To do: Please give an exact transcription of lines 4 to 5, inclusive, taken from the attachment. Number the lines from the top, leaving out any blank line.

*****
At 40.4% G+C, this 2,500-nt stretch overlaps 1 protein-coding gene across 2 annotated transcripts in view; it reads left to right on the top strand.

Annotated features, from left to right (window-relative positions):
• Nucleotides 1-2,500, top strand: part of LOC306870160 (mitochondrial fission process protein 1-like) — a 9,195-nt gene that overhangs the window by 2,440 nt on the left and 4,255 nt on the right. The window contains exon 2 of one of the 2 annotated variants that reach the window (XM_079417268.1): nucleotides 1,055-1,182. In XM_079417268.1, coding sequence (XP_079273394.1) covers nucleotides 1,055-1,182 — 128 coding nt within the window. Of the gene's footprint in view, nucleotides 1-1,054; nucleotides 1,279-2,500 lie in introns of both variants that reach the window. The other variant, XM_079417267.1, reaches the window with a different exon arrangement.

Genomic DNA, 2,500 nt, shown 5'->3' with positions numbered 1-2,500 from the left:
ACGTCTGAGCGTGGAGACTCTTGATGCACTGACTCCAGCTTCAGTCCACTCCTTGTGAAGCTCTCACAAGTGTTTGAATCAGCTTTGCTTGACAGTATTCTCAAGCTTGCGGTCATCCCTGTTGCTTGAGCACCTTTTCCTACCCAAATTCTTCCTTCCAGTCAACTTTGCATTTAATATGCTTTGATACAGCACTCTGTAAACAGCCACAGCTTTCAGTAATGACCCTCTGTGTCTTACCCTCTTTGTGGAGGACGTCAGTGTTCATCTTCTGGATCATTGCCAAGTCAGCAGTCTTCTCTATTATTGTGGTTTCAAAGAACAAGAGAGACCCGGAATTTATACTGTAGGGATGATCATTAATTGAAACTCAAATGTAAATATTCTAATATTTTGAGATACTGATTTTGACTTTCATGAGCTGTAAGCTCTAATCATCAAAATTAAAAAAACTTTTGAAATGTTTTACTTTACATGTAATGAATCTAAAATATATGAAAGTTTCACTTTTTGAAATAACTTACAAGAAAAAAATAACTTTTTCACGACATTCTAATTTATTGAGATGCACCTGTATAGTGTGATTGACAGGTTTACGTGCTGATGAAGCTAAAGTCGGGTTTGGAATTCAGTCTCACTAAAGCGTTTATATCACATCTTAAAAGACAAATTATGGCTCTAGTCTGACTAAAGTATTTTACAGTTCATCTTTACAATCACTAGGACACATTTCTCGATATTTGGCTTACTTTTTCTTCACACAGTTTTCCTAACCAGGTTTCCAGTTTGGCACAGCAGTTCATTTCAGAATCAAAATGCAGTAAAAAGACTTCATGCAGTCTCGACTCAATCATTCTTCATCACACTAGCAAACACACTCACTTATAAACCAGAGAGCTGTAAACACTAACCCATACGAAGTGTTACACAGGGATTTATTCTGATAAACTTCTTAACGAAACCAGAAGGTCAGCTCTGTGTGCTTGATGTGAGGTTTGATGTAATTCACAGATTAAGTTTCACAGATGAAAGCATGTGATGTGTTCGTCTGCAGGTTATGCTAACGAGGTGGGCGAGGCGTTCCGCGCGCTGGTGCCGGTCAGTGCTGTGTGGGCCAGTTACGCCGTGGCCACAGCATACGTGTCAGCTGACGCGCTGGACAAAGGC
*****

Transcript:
Genomic DNA, 2,500 nt, shown 5'->3' with positions numbered 1-2,500 from the left:
ACGTCTGAGCGTGGAGACTCTTGATGCACTGACTCCAGCTTCAGTCCACTCCTTGTGAAGCTCTCACAAGTGTTTGAATCAGCTTTGCTTGACAGTATTCTCAAGCTTGCGGTCATCCCTGTTGCTTGAGCACCTTTTCCTACCCAAATTCTTCCTTCCAGTCAACTTTGCATTTAATATGCTTTGATACAGCACTCTGTAAACAGCCACAGCTTTCAGTAATGACCCTCTGTGTCTTACCCTCTTTGTGGAGGACGTCAGTGTTCATCTTCTGGATCATTGCCAAGTCAGCAGTCTTCTCTATTATTGTGGTTTCAAAGAACAAGAGAGACCCGGAATTTATACTGTAGGGATGATCATTAATTGAAACTCAAATGTAAATATTCTAATATTTTGAGATACTGATTTTGACTTTCATGAGCTGTAAGCTCTAATCATCAAAATTAAAAAAACTTTTGAAATGTTTTACTTTACATGTAATGAATCTAAAATATATGAAAGTTTCACTTTTTGAAATAACTTACAAGAAAAAAATAACTTTTTCACGACATTCTAATTTATTGAGATGCACCTGTATAGTGTGATTGACAGGTTTACGTGCTGATGAAGCTAAAGTCGGGTTTGGAATTCAGTCTCACTAAAGCGTTTATATCACATCTTAAAAGACAAATTATGGCTCTAGTCTGACTAAAGTATTTTACAGTTCATCTTTACAATCACTAGGACACATTTCTCGATATTTGGCTTACTTTTTCTTCACACAGTTTTCCTAACCAGGTTTCCAGTTTGGCACAGCAGTTCATTTCAGAATCAAAATGCAGTAAAAAGACTTCATGCAGTCTCGACTCAATCATTCTTCATCACACTAGCAAACACACTCACTTATAAACCAGAGAGCTGTAAACACTAACCCATACGAAGTGTTACACAGGGATTTATTCTGATAAACTTCTTAACGAAACCAGAAGGTCAGCTCTGTGTGCTTGATGTGAGGTTTGATGTAATTCACAGATTAAGTTTCACAGATGAAAGCATGTGATGTGTTCGTCTGCAGGTTATGCTAACGAGGTGGGCGAGGCGTTCCGCGCGCTGGTGCCGGTCAGTGCTGTGTGGGCCAGTTACGCCGTGGCCACAGCATACGTGTCAGCTGACGCGCTGGACAAAGGC